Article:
William Kentridge ~ Mine (1991)

There was a wonderful article today in the New York Times on a retrospective of South African's William Kentridge at the San Francisco Museum of Modern Art. He is known for his work that explores the effects of apartheid.
The NYT article reads..."He became famous for his own stop-motion animation technique, which he calls “Stone Age animation.” He makes a charcoal drawing, films it, alters it by adding or erasing marks, and then films the drawing again, repeating this procedure so that an entire scene can unfold, unscripted, on a single sheet of paper. In the process viewers can witness the elemental act of artistic creation: the transformation, say, of a female figure into an electric tower with a few simple lines. We also bear witness to the residue. Because he uses charcoal, Mr. Kentridge leaves behind traces when erasing part of a scene, a lesson in the impossibility of ever truly blotting out personal memory or national history."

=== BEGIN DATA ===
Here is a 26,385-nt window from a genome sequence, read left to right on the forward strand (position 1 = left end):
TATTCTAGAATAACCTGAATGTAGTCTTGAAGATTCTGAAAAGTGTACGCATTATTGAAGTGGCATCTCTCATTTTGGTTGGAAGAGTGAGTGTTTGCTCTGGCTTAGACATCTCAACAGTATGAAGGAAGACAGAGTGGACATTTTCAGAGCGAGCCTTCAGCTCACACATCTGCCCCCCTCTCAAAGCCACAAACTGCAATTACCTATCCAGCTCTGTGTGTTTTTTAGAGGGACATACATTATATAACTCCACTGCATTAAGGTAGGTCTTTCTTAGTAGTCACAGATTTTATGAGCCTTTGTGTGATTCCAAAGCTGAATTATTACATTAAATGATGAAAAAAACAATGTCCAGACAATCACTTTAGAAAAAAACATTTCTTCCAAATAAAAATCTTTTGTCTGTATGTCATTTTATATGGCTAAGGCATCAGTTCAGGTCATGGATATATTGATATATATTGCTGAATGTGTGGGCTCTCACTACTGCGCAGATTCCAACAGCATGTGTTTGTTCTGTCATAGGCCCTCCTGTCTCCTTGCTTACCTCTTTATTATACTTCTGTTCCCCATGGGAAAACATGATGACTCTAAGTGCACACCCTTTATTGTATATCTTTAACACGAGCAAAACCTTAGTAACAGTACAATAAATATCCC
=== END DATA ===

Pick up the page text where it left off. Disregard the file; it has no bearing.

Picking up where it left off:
It is an amazing process that is so potent. I was first introduced to this artist at Art Basel in Miami. I watched one of his films that has haunted me for years. After reading the NYT article I went to You Tube and was thrilled to find the film. Mine by William Kentridge